Personal data of 50 million Turkish citizens, incl Erdogan’s reportedly leaked online
The database, which comprises 49,611,709 documents, was posted on the website of an Icelandic group that specializes in divulging leaks on Monday.
Hacktivists claim the leaked information uploaded in the 6.6 GB file includes the first and last names, parents’ names, national ID number, gender, place of birth, date of birth, full address, current city and district of those in the database.
Turkish citizenship database leaked 🙀 http://184.108.40.206/ pic.twitter.com/16pspqyr3S— Dmitry Chestnykh (@dchest) April 4, 2016
The attack seems to be politically motivated. “Who would have imagined that backwards ideologies, cronyism and rising religious extremism in Turkey would lead to a crumbling and vulnerable technical infrastructure?” the hackers wrote on the database’s front page, which features Erdogan’s profile.
The Associated Press said it has been able to verify the authenticity of eight out of 10 non-public Turkish ID numbers against the names in the leak.
The message left by the hacktivists addresses US citizens as well, asking them not to elect Republican front-runner Donald Trump since he “sounds like he knows even less about running a country than Erdogan does.”
The database is available online on a server based in Finland. Though the source of the leak is unclear, it is likely that the data comes from a Turkish public administration office dealing with private information.
Hacktivists, including those from the Anonymous group, have attacked Turkey more than once. In the most recent incident, the group dumped online a 17.8 GB file containing information retrieved from a Turkey’s General Directorate of Security (EGM) database, which came as a response to what the hacktivists called “various abuses” of the Turkish government in the recent months.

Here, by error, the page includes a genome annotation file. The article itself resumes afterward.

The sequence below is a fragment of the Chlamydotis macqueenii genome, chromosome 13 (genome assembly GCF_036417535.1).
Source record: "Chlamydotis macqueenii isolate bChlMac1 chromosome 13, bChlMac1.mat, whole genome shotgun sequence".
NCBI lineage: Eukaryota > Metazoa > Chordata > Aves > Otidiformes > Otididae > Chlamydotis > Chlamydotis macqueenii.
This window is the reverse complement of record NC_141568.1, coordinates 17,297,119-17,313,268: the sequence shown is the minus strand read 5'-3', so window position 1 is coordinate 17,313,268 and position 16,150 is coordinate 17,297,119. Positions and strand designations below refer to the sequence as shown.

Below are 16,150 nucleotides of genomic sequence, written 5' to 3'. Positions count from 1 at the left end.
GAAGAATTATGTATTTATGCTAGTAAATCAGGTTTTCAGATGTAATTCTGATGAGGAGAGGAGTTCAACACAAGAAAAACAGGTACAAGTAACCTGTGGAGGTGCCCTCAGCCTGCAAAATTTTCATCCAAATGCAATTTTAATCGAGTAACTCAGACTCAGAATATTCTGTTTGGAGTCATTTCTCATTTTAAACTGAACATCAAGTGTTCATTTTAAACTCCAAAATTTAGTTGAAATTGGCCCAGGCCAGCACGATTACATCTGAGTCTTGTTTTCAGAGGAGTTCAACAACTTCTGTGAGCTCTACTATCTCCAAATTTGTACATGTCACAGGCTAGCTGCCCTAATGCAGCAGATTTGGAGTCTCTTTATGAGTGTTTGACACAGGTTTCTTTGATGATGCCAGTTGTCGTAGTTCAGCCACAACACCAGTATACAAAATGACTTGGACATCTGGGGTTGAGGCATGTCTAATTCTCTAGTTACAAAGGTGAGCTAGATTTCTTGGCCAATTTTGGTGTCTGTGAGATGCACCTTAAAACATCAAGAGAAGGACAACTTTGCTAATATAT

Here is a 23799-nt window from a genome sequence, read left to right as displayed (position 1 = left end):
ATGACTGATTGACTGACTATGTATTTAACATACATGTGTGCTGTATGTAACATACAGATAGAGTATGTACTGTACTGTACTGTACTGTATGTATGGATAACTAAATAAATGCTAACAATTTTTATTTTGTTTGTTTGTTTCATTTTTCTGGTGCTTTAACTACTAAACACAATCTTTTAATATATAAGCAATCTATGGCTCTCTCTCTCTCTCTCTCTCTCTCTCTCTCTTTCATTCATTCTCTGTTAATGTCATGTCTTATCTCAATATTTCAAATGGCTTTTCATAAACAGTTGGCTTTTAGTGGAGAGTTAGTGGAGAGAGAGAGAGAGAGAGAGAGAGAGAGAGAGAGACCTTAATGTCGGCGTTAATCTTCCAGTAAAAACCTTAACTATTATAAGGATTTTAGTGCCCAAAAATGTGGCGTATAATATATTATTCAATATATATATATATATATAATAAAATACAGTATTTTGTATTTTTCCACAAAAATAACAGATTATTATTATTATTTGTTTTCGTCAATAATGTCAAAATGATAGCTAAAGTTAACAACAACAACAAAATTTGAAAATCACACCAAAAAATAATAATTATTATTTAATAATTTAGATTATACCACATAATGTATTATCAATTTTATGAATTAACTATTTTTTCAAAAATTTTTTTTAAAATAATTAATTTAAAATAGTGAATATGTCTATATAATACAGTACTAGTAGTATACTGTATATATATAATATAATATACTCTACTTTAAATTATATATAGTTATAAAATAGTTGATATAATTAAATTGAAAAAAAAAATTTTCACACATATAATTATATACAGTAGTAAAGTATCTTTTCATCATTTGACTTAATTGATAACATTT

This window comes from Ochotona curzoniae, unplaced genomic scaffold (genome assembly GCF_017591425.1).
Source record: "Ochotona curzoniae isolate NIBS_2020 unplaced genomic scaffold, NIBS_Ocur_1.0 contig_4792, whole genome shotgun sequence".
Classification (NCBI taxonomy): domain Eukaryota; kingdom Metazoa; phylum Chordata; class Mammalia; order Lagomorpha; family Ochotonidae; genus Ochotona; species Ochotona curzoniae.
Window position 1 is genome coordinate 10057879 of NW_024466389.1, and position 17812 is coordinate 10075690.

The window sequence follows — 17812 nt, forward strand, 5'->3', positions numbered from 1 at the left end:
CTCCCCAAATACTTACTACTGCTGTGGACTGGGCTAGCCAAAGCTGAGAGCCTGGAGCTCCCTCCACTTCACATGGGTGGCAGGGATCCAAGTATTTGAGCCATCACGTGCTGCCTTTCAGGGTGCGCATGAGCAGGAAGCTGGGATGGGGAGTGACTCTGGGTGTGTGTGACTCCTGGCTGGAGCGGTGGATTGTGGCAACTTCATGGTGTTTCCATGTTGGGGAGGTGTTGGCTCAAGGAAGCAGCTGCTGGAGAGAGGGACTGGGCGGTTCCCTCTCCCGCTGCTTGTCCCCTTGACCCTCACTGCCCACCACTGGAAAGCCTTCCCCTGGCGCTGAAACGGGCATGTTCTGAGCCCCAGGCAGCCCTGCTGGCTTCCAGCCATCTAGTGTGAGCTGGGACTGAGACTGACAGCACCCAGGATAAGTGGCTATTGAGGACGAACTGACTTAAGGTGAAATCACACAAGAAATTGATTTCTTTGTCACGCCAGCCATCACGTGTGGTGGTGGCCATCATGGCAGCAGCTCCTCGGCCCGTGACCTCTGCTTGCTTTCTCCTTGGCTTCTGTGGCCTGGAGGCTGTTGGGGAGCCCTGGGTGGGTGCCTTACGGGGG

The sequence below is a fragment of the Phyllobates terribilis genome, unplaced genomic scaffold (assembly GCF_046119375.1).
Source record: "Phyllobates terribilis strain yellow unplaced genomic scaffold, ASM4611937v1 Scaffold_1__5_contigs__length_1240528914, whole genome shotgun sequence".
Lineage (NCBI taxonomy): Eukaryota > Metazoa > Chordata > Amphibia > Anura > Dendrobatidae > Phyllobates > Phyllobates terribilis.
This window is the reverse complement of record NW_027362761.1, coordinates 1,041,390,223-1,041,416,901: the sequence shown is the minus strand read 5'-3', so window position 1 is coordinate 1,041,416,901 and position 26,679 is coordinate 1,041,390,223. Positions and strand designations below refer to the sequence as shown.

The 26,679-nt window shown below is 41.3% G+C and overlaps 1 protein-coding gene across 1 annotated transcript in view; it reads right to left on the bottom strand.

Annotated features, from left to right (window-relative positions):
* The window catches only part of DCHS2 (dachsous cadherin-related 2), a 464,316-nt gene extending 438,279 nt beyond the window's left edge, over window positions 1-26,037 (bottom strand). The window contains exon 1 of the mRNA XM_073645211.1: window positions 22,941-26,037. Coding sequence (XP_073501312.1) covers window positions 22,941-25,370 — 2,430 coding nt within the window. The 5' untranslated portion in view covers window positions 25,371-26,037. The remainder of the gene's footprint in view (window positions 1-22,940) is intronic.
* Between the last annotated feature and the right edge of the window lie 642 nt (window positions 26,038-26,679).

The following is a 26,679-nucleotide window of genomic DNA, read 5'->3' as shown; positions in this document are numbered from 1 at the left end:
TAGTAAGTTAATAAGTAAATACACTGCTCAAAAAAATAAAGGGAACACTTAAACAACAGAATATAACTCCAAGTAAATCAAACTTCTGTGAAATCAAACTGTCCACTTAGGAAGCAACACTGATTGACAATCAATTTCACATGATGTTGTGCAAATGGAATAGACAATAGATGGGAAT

The leaked information was made available through a person who had “persistent access to various parts of the Turkish government infrastructure for the past two years.”
The Turkish government has been waging a military campaign against the Kurdistan Workers’ Party (PKK) in the predominantly Kurdish areas in Turkey’s south-east since mid-2015. PKK is considered to be a terrorist organization by Turkey, and Erdogan has vowed to “neutralize” the militants, saying that the time for peace talks is over.
The Kurds are Turkey’s largest ethnic minority, and they have long been struggling for independence. The military operation launched by Ankara has been condemned by the international community. European leaders and human rights groups have expressed concern over Turkey's operation, citing civilian deaths.